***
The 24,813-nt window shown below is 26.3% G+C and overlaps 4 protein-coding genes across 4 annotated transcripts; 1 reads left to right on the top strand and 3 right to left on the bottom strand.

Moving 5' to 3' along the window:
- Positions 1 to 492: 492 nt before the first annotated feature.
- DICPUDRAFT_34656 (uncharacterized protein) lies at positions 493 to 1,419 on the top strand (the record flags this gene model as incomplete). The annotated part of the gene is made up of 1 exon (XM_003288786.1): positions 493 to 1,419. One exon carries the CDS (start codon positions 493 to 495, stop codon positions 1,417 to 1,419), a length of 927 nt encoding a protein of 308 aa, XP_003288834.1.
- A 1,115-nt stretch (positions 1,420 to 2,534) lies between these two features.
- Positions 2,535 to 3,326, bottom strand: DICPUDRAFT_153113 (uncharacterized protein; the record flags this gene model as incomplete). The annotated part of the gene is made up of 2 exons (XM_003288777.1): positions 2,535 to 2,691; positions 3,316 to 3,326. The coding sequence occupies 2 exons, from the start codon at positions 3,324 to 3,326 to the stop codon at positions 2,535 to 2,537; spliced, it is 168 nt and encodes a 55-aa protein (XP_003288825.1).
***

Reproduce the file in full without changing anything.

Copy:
The 24,813-nt window shown below is 26.3% G+C and overlaps 4 protein-coding genes across 4 annotated transcripts; 1 reads left to right on the top strand and 3 right to left on the bottom strand.

Moving 5' to 3' along the window:
- Positions 1 to 492: 492 nt before the first annotated feature.
- DICPUDRAFT_34656 (uncharacterized protein) lies at positions 493 to 1,419 on the top strand (the record flags this gene model as incomplete). The annotated part of the gene is made up of 1 exon (XM_003288786.1): positions 493 to 1,419. One exon carries the CDS (start codon positions 493 to 495, stop codon positions 1,417 to 1,419), a length of 927 nt encoding a protein of 308 aa, XP_003288834.1.
- A 1,115-nt stretch (positions 1,420 to 2,534) lies between these two features.
- Positions 2,535 to 3,326, bottom strand: DICPUDRAFT_153113 (uncharacterized protein; the record flags this gene model as incomplete). The annotated part of the gene is made up of 2 exons (XM_003288777.1): positions 2,535 to 2,691; positions 3,316 to 3,326. The coding sequence occupies 2 exons, from the start codon at positions 3,324 to 3,326 to the stop codon at positions 2,535 to 2,537; spliced, it is 168 nt and encodes a 55-aa protein (XP_003288825.1).